Atomic States of America

Atomic States of America (excerpt) from ro*co films on Vimeo.


Watch an excerpt. On March 11, 2011, a 9.0 magnitude earthquake hit Japan and caused chaos at the Fukushima Power Plant. That accident sent ripples around the world and suddenly the fierce debate over the safety and viability of nuclear power was back in the public consciousness.

THE ATOMIC STATES OF AMERICA takes the viewer on a journey to reactor communities to expose the truths and myths of nuclear power in order to ask the question—can humans responsibly split the atom?

A film by Don Argott and Sheena M. Joyce.


Radioactivists - a fascinating film about protest in Japan

Watch the trailer!

Since the catastrophe on March 11, Japan has been experiencing socio-political tremors of historical significance. Street protests in Japan are considered a rather rare sight. Shirōto no ran (‘Amateur’s Revolt’), is a group of creative activists, who fight for more freedom in public space and an inventive Do It Yourself-culture in the alternative area of Kōenji, Tokyo. The activists involved in Shirōto no ran organized the biggest demonstration in Japan since the 1970s, which took place on April 10th, just one month after the earthquake. This protest gathered more than 15.000 people demonstrating against nuclear power. The documentary Radioactivists explores the Japanese protest culture under the effects of Fukushima.

Germany/Japan 2011, 72 min.Directed & Produced by: Julia Leser & Clarissa Seidel


Three Mile Island nuclear plant automatically shuts down 

A malfunctioning pump caused an automatic shutdown of the Three Mile Island nuclear power plant near Harrisburg on Thursday, the second such event in as many months.

Plant officials and government regulators said the shutdown at the plant, where a partial meltdown of a reactor in 1979 is considered the worst commercial nuclear power plant accident in U.S history, posed no threat to public health or safety. Pittsburgh Post-Gazette


NRC "supplemental inspection" begins at Palisades

The Palisades control room panel scorched by the Sept. 25, 2011 accident of "substantial significance to safety," according to NRCAs reported by the Associated Press, an eight member "supplemental inspection team" from the U.S. Nuclear Regulatory Commission (NRC) began two weeks of work today at Entergy Nuclear's problem-plagued Palisades atomic reactor in Covert, Michigan on the Lake Michigan shoreline. Last Valentine's Day, NRC lowered Palisades' safety status to among the four worst-run reactors in the U.S. This came after a September 25, 2011 near-electrocution, caused by short cuts on safety, that plunged half the control room into a power outage, instantly throwing 22 safety related plant systems into chaos. Age-degraded systems, structures, and components were strained to the breaking point, risking multiple potential pathways to loss of coolant accident in the reactor core, as control room operators took hours to bring the situation under control. NRC allowed Entergy to tell it when it was ready for this special inspection. Entergy took over seven months to prepare itself. More.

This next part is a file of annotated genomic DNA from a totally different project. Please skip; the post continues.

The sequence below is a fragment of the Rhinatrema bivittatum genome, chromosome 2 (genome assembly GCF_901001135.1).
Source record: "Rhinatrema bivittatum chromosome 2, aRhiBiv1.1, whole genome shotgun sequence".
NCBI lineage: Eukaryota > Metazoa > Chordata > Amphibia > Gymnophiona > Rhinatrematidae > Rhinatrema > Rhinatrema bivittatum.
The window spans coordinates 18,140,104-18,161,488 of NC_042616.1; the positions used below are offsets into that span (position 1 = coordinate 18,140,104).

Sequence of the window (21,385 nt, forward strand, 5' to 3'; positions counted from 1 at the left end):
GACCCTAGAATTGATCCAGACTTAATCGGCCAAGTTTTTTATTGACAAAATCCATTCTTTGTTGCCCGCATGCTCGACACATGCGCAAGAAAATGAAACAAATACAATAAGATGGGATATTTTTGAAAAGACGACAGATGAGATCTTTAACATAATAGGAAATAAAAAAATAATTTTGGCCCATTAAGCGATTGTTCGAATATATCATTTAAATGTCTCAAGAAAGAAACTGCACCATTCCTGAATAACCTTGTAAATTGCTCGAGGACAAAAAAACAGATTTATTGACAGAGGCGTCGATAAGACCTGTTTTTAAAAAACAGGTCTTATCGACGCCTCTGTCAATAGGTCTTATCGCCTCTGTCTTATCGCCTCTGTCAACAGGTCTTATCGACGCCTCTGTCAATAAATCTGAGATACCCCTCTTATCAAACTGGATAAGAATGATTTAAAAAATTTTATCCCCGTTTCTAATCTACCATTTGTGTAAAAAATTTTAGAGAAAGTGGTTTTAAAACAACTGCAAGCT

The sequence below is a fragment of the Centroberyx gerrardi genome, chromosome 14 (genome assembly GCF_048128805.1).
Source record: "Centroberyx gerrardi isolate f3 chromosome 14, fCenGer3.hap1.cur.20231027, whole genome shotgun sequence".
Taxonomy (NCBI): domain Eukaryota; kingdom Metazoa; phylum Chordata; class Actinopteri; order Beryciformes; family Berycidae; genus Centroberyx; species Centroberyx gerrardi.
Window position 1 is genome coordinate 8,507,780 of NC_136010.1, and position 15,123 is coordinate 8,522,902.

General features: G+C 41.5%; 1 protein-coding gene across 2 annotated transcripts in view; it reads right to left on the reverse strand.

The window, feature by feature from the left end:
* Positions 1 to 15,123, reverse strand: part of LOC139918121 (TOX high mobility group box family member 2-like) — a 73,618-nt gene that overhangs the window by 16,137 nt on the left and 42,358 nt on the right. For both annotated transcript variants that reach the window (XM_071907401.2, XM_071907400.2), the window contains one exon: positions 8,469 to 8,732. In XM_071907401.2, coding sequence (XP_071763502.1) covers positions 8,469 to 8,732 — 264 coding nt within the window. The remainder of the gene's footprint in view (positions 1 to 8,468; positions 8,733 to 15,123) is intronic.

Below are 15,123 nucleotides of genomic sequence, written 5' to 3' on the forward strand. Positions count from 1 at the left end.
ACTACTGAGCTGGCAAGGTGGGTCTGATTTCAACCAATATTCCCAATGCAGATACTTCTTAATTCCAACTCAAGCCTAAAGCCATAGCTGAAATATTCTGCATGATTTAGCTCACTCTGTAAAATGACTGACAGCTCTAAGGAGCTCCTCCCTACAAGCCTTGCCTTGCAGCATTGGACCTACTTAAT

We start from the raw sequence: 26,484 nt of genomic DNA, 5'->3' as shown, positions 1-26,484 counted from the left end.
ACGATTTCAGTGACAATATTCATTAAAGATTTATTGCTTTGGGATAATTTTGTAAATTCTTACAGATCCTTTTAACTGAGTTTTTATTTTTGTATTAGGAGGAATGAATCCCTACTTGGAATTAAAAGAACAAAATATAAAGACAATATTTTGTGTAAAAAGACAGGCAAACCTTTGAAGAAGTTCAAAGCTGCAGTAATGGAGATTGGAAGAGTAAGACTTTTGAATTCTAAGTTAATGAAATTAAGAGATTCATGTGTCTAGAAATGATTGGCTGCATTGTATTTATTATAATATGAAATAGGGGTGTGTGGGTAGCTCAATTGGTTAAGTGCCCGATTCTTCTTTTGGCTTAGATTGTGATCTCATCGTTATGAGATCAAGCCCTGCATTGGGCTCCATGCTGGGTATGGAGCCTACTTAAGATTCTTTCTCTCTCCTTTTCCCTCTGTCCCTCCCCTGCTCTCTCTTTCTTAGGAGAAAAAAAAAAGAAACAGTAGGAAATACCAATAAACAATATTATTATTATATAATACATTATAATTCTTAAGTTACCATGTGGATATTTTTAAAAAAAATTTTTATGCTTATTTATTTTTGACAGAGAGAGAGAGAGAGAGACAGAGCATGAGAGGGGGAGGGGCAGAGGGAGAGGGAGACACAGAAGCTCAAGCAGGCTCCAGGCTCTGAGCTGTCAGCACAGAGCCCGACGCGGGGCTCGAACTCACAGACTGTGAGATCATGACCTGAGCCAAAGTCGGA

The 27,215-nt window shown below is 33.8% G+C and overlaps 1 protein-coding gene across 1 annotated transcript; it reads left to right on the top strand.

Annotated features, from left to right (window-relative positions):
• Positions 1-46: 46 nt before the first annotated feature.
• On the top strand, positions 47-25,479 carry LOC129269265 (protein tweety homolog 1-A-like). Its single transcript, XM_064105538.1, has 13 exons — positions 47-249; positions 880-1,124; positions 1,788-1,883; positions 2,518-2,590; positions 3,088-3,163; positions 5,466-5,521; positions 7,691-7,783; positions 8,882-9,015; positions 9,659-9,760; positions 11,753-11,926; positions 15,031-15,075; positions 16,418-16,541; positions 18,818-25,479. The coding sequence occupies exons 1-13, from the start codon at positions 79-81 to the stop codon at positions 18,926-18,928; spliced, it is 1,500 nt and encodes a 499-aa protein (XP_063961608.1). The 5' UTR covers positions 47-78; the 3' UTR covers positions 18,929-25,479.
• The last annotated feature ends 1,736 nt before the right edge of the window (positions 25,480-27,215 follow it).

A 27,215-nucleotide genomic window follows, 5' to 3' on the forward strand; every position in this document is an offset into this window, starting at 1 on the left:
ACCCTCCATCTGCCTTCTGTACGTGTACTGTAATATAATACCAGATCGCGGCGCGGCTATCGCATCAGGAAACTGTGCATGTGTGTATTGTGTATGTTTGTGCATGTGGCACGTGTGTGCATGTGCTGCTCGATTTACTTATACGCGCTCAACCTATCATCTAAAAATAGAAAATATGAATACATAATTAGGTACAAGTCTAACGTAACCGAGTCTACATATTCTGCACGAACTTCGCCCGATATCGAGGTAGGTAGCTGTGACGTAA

SAMA contention defended, resistance to Davis-Besse license extension continues

Environmental coalition attorney Terry Lodge speaks at an August 9th press conference at Oak Harbor High School about the severe cracking of Davis-Besse's shield building prior to an NRC public meetingOn Sept. 14th, environmental coalition attorney, Toledo-based Terry Lodge (photo, left), filed a rebuttal against FirstEnergy Nuclear Operating Company's (FENOC) Motion for Summary Dismissal (MSD) of an intervention contention challenging the Davis-Besse atomic reactor's Severe Accident Mitigation Alernatives (SAMA) analyses.

FENOC recently admitted that it had made five major errors in its original SAMA analyses, including getting wind directions 180 degrees wrong; undervaluing Ohio farmland and urban property values; and underestimating the amount of hazardous radioactivity that could escape into the environment during a meltdown at Davis-Besse, as well as the land area that could become contaminated.

The heart of the environmental coalition's defense of its contention involves the severe cracking of Davis-Besse's outer concrete, steel reinforced shield building, as well as significant corrosion of its inner steel containment vessel. The environmental Intervenors charge that FENOC's SAMA analyses are fatally flawed, for they ignore the questionable structural integrity of Davis-Besse's containment structures, which could fail under even small loads, such as mild earthquakes, or meltdown conditions (high temperatures and pressures, which the shield building was never even designed to withstand when brand new, let alone severely cracked).

The ASLB has indicated it will hold oral argument pre-hearings in the vicinity of Davis-Besse in early November, at which the environmental coalition will defend not only its SAMA contention, but also its shield building cracking contention. More.